The study hit an early roadblock when the quarry declined to share information about its blasting operations. To further complicate matters, seismograph monitoring data was difficult to find, since the study was to take place in an unpopulated area.
It’s not often that earthquakes are helpful. However, in this instance, Anderson and his team believed that the solution to their problem rested with data collected from earthquake activity.
“California is earthquake country, and there are hundreds of seismographs deployed to monitor earthquake activity,” Anderson said. “Drawing on my previous experience working for the U.S. Geological Survey Earthquake Research Center, I was able to make some good contacts and discuss a way to use the earthquake monitoring data for our purposes.”
The Southern California Earthquake Data Center at the California Institute of Technology (CalTech) in Pasadena has an extensive network of seismographs, and provided the research team access to its data, along with instructions on how to extract relevant events.
“As it turned out, one of the seismographs on a ranch near the quarry was located almost directly within one of the proposed alignments,” Anderson said.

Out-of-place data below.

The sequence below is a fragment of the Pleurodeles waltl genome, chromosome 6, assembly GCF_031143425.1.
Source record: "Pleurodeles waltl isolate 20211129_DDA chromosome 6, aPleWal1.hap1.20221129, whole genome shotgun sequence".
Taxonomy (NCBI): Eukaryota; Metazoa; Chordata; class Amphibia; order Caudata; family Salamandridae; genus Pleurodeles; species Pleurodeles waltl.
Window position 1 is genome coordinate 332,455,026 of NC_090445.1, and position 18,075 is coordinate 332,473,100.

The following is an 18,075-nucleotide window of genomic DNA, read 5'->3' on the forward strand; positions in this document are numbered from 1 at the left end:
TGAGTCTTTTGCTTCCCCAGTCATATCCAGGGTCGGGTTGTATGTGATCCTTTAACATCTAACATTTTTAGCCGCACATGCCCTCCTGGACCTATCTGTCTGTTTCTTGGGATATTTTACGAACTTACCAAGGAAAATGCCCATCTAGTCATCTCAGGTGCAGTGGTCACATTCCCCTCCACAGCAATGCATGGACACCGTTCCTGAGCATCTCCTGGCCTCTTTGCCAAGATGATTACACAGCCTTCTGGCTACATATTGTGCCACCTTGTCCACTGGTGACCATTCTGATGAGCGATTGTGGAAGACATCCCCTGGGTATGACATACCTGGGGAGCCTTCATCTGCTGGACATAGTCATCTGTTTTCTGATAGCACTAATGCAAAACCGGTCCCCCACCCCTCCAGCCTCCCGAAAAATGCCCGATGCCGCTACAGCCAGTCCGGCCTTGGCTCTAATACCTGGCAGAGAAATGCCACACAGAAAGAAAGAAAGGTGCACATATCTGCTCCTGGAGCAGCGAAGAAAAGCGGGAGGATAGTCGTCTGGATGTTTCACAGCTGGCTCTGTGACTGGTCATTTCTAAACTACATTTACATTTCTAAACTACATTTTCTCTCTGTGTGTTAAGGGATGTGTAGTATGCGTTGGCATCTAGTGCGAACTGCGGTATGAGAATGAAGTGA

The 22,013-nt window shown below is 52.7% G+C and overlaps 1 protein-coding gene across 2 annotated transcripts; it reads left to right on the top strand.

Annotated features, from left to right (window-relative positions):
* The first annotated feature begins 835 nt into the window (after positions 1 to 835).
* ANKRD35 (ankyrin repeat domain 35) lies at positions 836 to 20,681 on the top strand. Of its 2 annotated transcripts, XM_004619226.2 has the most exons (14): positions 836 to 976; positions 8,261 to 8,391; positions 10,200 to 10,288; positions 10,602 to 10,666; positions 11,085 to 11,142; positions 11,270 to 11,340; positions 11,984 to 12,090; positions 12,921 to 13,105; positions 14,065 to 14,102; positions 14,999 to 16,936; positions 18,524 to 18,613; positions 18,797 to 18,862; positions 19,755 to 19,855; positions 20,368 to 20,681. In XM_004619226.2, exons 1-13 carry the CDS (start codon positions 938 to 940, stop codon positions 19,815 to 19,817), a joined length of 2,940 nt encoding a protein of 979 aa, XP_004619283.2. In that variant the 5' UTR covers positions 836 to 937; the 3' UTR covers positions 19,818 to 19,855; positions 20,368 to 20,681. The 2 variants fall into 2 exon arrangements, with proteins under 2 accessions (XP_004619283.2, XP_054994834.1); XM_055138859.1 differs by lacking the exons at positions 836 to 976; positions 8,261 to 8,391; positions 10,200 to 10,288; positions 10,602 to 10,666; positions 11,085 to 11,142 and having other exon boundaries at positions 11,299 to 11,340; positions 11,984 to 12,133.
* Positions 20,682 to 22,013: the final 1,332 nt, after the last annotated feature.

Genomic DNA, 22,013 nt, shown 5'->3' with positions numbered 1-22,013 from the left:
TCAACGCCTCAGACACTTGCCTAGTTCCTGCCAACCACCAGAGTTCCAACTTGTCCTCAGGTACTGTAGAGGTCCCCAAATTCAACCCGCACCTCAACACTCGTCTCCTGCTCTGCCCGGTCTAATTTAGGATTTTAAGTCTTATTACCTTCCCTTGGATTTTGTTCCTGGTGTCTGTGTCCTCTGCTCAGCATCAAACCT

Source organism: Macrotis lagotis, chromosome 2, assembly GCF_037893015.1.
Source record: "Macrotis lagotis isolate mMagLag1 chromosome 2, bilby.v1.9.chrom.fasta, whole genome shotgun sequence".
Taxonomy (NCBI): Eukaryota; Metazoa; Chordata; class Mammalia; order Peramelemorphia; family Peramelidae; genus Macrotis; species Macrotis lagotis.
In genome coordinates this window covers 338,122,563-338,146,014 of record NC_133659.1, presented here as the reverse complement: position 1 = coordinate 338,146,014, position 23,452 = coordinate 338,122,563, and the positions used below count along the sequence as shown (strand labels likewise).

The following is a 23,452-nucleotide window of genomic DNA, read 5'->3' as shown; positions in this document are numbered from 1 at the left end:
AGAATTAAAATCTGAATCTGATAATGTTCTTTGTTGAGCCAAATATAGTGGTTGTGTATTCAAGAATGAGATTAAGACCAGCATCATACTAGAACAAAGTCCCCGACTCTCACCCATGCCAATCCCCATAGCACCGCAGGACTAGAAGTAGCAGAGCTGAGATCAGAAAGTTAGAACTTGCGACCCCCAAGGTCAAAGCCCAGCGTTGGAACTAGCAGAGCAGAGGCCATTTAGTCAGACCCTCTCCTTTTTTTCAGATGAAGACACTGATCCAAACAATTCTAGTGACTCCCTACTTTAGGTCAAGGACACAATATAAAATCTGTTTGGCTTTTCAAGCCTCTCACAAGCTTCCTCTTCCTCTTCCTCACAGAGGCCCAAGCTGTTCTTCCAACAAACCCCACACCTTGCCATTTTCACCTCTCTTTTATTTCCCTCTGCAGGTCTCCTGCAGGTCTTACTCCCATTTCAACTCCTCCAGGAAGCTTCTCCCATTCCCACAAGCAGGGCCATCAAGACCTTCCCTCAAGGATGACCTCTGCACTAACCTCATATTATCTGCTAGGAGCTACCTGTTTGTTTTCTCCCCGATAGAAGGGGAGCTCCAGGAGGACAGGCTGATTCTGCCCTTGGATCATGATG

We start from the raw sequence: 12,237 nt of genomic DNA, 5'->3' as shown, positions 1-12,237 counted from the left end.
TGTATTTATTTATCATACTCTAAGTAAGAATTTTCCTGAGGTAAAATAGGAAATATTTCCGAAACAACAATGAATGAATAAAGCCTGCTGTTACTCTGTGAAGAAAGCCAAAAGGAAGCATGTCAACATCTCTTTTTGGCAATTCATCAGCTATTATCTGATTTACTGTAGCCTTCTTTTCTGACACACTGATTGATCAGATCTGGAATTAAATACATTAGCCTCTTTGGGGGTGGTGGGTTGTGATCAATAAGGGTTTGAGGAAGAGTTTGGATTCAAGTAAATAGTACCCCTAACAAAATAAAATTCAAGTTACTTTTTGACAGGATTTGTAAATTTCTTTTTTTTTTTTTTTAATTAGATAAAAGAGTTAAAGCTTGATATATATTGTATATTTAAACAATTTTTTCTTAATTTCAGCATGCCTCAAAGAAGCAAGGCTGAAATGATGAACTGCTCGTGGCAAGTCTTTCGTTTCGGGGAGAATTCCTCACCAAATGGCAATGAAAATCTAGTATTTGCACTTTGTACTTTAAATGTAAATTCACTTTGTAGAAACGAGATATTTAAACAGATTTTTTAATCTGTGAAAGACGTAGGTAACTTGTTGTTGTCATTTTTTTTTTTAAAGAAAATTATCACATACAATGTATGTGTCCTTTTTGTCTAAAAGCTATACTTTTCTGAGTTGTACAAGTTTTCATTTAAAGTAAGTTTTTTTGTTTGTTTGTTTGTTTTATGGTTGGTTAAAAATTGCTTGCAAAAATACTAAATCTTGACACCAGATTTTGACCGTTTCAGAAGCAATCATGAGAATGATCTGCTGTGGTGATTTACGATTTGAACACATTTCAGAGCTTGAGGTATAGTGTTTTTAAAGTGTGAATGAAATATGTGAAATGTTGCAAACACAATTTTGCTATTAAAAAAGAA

Since quarry blasts are basically “noise” for earthquake studies, blast events recorded on the seismic network are filtered out of the earthquake data. Algorithms are used to determine the depth of an event, and shallow or surface events are usually labeled as quarry blasts and removed from the earthquake studies. Fortunately, quarry blast data is still recorded and kept in separate records.
“Since the ranch is about 16,000 feet from the quarry, the data was adjusted using industry-standard constants to provide an estimate of the vibration level at the proposed alignment,” Anderson said.
Collaborating with Xiaomin You of the St. Louis office, who provided computer modelling of blast effects, Anderson was eventually able to determine the range of vibration levels for about 100 events recorded at the ranch.
“Based on my experience with the explosives industry, I suggested some likely blast practices to Xiaomin as boundary conditions for her calculations,” Anderson added.